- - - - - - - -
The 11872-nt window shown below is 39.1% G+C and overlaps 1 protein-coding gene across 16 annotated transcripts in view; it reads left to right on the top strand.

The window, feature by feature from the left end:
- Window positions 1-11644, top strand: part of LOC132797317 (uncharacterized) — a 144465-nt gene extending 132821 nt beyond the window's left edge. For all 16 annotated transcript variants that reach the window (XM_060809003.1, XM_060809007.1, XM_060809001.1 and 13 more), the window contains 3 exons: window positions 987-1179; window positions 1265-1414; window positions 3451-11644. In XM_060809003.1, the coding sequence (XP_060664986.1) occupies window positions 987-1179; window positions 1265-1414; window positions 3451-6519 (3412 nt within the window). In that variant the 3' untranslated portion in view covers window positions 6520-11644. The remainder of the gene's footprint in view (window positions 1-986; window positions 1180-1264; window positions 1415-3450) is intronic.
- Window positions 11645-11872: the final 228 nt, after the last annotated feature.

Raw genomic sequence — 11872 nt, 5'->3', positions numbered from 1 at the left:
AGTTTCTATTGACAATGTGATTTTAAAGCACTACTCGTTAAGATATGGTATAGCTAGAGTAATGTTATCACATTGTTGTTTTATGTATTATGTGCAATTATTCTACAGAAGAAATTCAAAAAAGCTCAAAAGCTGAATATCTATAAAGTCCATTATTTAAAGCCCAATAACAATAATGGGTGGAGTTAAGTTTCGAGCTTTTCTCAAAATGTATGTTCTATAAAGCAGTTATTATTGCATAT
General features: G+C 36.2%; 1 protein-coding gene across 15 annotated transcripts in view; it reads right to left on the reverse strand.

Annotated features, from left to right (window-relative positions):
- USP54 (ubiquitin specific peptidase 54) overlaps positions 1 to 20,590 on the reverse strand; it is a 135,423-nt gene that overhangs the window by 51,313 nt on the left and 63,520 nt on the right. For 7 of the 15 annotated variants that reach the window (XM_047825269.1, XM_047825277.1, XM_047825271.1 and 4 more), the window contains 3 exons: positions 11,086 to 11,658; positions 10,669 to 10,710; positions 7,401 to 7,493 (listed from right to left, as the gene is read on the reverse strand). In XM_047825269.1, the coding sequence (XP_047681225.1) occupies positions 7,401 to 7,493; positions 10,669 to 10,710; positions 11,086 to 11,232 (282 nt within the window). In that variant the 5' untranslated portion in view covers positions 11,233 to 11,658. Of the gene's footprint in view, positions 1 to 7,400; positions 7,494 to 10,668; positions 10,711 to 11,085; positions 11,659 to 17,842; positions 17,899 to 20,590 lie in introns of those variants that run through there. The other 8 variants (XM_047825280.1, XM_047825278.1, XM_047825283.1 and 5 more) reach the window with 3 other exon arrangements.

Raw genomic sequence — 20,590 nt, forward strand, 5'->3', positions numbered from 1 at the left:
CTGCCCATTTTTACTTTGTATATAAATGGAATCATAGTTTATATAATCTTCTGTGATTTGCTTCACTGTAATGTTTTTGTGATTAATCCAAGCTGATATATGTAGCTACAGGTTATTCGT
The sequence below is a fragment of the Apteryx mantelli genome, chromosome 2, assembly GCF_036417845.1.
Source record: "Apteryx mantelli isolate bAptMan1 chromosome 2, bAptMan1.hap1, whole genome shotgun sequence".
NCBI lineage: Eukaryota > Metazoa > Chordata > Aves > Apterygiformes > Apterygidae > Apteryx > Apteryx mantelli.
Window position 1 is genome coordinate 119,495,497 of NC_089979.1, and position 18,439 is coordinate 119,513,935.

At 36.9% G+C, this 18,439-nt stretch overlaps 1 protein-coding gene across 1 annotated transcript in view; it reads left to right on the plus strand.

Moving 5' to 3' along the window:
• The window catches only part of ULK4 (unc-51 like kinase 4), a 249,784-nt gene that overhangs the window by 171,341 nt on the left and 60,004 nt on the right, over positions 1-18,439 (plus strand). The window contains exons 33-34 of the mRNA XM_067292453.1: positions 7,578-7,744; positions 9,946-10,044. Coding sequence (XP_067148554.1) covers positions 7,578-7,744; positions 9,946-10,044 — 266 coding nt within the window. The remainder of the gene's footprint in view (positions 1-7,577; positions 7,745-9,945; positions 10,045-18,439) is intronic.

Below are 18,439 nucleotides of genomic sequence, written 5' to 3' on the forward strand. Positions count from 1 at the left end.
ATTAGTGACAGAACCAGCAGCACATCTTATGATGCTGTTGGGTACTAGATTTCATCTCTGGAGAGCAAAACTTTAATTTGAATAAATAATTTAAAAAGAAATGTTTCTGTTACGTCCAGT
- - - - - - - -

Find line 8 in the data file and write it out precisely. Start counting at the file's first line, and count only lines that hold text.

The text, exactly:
Annotated features, from left to right (window-relative positions):